Examples of Descriptions of Model Benefits

Example 1: This project has provided the foundation for improved use of numerical model guidance. Our forecasters are now more critical of model output, disregarding it in cases where it doesn't make sense physically and accepting the guidance when it
does make sense physically. This critical evaluation has lead to better forecasts being provided to the public on several occasions. In summary, this project has provided our forecasters with the diagnostic tools and ability to evaluate what the numerical models are doing, and why, and has provided a process which allows the forecaster to use sound physical reasoning to "accept or reject" guidance. The models do well many times but this project has helped us to know when guidance is not doing well and to make appropriate adjustments which (in our view) has resulted in providing a better service to the public.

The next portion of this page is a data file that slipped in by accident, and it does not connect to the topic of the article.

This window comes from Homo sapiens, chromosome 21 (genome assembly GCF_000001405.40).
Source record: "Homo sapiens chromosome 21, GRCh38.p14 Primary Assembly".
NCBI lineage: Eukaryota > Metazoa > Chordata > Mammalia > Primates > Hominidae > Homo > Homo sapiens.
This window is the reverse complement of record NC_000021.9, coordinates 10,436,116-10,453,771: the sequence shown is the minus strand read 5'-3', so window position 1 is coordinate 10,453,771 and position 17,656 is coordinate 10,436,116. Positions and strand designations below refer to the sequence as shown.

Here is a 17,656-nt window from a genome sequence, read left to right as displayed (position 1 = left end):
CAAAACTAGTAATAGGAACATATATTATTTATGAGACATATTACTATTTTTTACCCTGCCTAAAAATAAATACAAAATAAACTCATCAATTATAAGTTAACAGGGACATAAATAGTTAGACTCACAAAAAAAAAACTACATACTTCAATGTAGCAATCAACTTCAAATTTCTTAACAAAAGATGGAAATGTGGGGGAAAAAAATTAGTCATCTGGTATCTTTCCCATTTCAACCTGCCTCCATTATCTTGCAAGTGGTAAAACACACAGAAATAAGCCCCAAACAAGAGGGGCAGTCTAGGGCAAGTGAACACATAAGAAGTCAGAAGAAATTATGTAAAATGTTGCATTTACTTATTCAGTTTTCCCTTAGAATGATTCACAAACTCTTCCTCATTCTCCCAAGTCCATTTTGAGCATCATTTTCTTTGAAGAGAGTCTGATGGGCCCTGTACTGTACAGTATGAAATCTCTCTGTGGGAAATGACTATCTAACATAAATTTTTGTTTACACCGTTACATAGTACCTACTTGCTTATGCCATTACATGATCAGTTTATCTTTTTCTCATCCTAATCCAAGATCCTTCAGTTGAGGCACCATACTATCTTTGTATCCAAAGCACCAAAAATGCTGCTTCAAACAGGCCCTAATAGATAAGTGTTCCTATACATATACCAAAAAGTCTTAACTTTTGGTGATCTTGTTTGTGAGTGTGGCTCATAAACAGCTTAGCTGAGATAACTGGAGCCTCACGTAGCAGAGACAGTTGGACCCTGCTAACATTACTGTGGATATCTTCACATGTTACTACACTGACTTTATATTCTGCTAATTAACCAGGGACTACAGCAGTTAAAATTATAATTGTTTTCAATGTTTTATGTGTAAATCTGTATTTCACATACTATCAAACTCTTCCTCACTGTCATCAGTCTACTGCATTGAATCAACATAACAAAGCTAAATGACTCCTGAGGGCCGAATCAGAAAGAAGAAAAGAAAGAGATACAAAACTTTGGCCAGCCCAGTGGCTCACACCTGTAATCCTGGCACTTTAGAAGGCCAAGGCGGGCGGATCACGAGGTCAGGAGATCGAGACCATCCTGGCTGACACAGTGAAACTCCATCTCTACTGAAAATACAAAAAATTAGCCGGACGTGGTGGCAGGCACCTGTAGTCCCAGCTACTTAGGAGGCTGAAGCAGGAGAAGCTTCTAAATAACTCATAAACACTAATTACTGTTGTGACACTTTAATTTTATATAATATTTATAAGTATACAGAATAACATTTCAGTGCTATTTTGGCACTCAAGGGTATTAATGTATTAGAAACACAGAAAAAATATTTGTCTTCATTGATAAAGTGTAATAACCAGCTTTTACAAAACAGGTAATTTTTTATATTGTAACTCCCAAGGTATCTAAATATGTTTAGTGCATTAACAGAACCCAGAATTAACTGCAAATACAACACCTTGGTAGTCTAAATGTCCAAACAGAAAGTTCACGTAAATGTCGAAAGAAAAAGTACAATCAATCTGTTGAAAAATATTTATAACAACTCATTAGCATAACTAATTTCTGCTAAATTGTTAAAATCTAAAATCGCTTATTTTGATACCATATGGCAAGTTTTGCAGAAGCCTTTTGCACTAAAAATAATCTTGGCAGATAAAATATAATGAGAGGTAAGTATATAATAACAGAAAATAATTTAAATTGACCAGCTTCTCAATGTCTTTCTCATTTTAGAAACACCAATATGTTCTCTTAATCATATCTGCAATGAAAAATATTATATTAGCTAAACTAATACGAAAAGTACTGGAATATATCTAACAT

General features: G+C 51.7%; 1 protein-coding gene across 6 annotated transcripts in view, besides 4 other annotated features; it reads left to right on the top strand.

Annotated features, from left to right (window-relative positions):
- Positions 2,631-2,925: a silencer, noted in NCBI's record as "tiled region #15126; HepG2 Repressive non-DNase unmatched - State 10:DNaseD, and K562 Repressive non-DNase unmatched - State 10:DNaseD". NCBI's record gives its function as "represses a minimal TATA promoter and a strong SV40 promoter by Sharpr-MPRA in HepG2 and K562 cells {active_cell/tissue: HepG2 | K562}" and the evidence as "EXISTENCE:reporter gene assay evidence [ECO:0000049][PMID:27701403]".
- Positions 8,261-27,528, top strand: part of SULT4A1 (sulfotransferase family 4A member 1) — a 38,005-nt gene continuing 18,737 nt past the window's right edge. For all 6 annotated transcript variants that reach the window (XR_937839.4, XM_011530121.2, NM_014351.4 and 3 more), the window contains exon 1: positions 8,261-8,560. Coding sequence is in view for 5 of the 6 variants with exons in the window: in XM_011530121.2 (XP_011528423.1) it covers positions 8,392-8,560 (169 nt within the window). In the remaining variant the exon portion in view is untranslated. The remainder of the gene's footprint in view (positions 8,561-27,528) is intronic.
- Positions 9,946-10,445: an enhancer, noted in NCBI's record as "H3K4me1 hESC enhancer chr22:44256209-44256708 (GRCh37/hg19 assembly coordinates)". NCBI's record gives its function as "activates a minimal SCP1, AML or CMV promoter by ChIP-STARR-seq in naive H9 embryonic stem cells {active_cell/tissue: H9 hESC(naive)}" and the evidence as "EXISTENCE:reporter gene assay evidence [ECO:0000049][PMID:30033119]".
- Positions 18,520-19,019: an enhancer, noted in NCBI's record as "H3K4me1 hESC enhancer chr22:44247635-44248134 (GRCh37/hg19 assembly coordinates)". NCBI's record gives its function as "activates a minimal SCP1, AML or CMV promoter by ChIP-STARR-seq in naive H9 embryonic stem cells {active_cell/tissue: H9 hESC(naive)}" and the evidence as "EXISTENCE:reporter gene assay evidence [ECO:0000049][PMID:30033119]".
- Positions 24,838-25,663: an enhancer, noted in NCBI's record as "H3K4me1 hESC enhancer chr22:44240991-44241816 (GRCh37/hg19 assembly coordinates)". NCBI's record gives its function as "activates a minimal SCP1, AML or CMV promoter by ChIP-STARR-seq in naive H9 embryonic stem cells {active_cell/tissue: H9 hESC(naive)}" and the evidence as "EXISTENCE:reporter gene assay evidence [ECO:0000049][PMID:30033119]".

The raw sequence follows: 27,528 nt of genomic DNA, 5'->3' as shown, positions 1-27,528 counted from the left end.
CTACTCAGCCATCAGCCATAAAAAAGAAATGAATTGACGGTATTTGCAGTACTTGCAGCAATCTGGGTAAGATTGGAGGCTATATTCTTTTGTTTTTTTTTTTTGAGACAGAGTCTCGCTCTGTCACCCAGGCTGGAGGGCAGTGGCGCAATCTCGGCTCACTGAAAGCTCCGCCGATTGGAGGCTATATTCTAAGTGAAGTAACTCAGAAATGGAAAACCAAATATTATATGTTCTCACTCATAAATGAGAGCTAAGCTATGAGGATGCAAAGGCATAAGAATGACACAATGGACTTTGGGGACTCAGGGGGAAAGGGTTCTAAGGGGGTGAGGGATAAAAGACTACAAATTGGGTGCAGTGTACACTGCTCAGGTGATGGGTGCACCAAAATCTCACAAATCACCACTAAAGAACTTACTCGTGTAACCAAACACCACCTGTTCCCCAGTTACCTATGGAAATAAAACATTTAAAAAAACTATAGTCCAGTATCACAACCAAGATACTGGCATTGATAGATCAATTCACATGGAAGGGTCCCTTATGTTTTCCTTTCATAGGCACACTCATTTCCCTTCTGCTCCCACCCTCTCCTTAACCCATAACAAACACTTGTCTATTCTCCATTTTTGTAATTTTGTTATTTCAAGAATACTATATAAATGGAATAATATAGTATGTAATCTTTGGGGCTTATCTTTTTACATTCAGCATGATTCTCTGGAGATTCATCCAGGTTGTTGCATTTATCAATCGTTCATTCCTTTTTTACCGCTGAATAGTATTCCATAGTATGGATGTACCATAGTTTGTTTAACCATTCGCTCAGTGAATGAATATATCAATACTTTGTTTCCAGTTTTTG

Example 2: The project had a tremendous positive impact on the ability of National Weather Service Forecast Office (NWSFO) Louisville forecasters to issue accurate real-time severe weather warnings. One case in particular stands out. A squall line moved across southern Indiana and Kentucky on 20 April 1996. While many convective cells along the line were severe, forecasters were able to differentiate those portions of the line where straight-line wind damage potentially would be greatest and then highlight warnings accordingly. In addition, tornado warnings were issued for Floyd County, Indiana and Madison County, Kentucky based solely on WSR-88D reflectivity and velocity patterns and knowledge of squall line structure attained from the COMET research on other such cases. Finally, the project sparked more interest in science and illustrated for staff members the benefits that research can have on operational programs.